The key to Zippy's success cannot be in doubt: It's because they grind their own meat, everyday, rather than succumbing to the far more prevalent practice of using preformed, frozen patties. Seasoned only with salt and pepper and left to sizzle on the grill until the outside of the ground neck-off chuck roll forms a dark, crunchy shell, this is a burger to be emulated at your next summer cookout.


The beef cooks down to a 1/3-inch-thick patty, and it's a wonder the meat is as tender as it is beneath that crisp exterior. Top the quarter-pound slab with the standard fixings (secret sauce, tomato, pickles, red onion, iceberg lettuce) and squeeze it flat in a Franz Bakery bun for their signature Zip Burger, a messy affair that leaves your fingers dripping and your stomach content. I see no reason not to slap on some American cheese and salty bacon for a paltry buck twenty-five, both of which pair well with the flavor of the char on the burger. Sometimes the beef can get a little lost in all the hoopla; remedy this by upgrading to the two-pattied Zip Royale, a burger that truly embodies the restaurant's name and requires a python-sized mouth to consume. If you don't plan on eating another meal in the next 48 hours or are just coming off a juice fast, by all means go for the Big Mouth, which ups the ante to a monstrous three slabs of beef.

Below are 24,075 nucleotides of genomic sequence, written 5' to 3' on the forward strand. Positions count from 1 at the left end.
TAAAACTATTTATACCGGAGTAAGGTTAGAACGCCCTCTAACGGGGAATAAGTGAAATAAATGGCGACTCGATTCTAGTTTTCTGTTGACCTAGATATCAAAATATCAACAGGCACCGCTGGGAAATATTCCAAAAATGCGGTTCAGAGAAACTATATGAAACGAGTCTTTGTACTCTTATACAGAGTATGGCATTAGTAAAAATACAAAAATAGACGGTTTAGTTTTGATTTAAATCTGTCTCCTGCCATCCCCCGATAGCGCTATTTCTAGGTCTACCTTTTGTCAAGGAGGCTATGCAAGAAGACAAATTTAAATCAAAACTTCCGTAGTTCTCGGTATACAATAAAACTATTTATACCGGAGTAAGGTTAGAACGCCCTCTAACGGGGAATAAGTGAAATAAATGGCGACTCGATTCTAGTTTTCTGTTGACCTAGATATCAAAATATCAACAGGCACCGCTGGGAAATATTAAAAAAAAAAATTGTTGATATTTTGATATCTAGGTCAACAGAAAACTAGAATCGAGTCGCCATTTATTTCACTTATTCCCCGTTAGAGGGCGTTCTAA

The Lil Zip.

In stark contrast, the Lil Zip soars on minimalism. At just over three inches in diameter and topped with only pickles and secret sauce, it may be dwarfed by its behemoth brethren, but it's actually about the size of a regular fast food burger, and perhaps even a smidge larger. Add the rest of the usual toppings and a second patty for the Lil Zip Royale, which presents the most balanced meat-to-bun ratio of all the offerings here. Zippy's does offer a bean burger for vegetarians, so feel free to bring all your tree-hugging friends.